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Interview: Fred Leighton and Pat McCarthy of Bayway World of Liquor

December 15, 2017

Elizabeth, New Jersey’s Bayway World of Liquor is one of the state’s major spirits retailers, with annual sales revenue of between $25 and $30 million, half of which is derived from spirits, followed by wine at 20% of total sales.SND contributing editor Terri Allan recently spoke with the store’s owner Fred Leighton and whisk(e)y ambassador Patrick McCarthy about the continued opportunity for spirits at the New Jersey store.

SND: Bayway has earned a reputation for its whisk(e)y selection. What categories and brands are performing best, and what are you anticipating for 2018?

McCarthy: Bourbon and Tequila, particularly high-end Tequilas, are red hot. Four Roses Bourbon, Wild Turkey—driven by its big advertising push—and Johnnie Walker are all performing very well right now. We also do a lot of private-barrel whisk(e)y, brandy and Tequila picks, some of which are marketed under our 13-year-old “Whisky Peddler” program. These barrel picks have gone a long way in building customer loyalty.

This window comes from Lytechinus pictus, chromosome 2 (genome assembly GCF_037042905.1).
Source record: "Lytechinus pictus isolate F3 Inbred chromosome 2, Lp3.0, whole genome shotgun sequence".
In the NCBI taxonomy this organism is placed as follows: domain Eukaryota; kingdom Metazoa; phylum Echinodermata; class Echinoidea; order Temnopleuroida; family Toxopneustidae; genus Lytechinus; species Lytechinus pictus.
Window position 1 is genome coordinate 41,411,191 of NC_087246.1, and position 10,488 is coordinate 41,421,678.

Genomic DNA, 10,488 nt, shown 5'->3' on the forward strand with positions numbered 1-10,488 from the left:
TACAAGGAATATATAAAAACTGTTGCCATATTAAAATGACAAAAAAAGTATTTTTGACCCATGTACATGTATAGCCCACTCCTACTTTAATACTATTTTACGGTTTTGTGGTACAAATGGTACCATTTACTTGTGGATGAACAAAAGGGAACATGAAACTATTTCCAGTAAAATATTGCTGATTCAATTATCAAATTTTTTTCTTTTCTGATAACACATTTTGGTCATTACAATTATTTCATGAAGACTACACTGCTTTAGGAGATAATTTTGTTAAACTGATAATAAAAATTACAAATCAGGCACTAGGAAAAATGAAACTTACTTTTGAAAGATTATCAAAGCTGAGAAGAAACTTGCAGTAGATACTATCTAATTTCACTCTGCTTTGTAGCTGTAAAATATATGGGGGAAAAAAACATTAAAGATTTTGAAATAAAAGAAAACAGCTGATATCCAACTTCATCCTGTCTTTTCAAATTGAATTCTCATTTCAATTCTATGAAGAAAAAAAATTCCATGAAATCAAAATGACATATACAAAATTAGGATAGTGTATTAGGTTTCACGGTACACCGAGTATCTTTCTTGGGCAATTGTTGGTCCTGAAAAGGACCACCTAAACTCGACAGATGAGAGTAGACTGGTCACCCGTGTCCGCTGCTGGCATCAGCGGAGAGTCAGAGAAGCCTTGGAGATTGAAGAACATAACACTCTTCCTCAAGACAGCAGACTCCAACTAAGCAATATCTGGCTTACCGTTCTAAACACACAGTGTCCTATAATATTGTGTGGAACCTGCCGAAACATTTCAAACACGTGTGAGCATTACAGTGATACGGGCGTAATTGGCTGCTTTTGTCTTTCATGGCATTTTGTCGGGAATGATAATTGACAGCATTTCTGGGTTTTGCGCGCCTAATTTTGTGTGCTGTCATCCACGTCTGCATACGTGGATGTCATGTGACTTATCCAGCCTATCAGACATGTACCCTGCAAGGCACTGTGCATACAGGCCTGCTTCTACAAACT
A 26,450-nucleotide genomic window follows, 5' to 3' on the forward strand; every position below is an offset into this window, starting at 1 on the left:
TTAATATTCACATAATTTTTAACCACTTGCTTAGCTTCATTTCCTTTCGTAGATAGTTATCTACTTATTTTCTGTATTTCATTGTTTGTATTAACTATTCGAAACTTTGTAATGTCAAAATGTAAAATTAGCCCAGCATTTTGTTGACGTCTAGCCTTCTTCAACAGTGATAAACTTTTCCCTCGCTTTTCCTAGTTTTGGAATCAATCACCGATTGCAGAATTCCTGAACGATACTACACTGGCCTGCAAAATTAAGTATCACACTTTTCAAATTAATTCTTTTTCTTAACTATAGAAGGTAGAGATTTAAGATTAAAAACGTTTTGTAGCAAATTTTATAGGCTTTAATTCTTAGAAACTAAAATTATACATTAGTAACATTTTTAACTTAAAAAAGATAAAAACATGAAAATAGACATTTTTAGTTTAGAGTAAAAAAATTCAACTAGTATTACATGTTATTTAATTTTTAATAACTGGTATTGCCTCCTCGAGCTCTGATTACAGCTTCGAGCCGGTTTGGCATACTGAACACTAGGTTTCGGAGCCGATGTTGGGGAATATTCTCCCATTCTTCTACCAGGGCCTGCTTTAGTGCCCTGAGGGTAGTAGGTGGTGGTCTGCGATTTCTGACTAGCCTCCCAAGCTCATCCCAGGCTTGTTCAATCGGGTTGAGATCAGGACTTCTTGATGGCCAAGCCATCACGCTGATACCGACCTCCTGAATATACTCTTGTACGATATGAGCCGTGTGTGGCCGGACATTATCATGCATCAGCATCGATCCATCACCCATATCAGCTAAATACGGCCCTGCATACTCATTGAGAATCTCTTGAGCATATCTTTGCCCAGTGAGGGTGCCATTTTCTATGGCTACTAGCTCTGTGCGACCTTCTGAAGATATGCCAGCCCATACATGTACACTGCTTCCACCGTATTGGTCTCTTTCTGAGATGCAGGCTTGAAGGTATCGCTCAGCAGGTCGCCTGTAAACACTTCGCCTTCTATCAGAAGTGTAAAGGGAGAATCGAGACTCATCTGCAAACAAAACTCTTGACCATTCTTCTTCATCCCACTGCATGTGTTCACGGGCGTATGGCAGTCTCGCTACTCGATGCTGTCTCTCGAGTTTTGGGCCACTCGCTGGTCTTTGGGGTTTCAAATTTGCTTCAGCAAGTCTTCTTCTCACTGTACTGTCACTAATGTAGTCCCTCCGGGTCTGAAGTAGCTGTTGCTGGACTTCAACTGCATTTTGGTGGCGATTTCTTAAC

SND: Do you see anything interesting going on in blended Scotch, or is it mainly single malt nowadays?

Leighton: The Johnnie Walker line is doing well; its advertising gives it a great image. Dewar’s and Grant’s also do well, but some other old-time blends are struggling.

SND: What’s performing best among craft spirits for you? Is craft taking away from the national brands at all?

Leighton: While I can’t point to any specific data, it’s a zero-sum game, so national brands would have to be impacted by crafts. We’re finding that some customers won’t buy the same bottle of whisk(e)y twice. They’re on a journey to explore.

SND: How’s your e-commerce business?

Leighton: At one point, our online sales were quite healthy, but due to the changes to the FedEx and UPS structures, it went poof. New York was our biggest online market, but we can no longer ship there. We’re now down to just a dozen states to which we can legally ship.

SND: The New Jersey retail landscape seems quite healthy right now. Are there any issues on the horizon that concern you?

Leighton: I’m chairman of the state liquor store association, and I think it’s important to maintain a stable and fair marketplace. I’m concerned with any possible changes to the current licensee limitations, which would allow non-traditional liquor retailers to participate more widely. It’s currently a stable, socially responsible market. Expanded licensing is not a convenience issue in such a densely populated state like New Jersey as it is in other markets.

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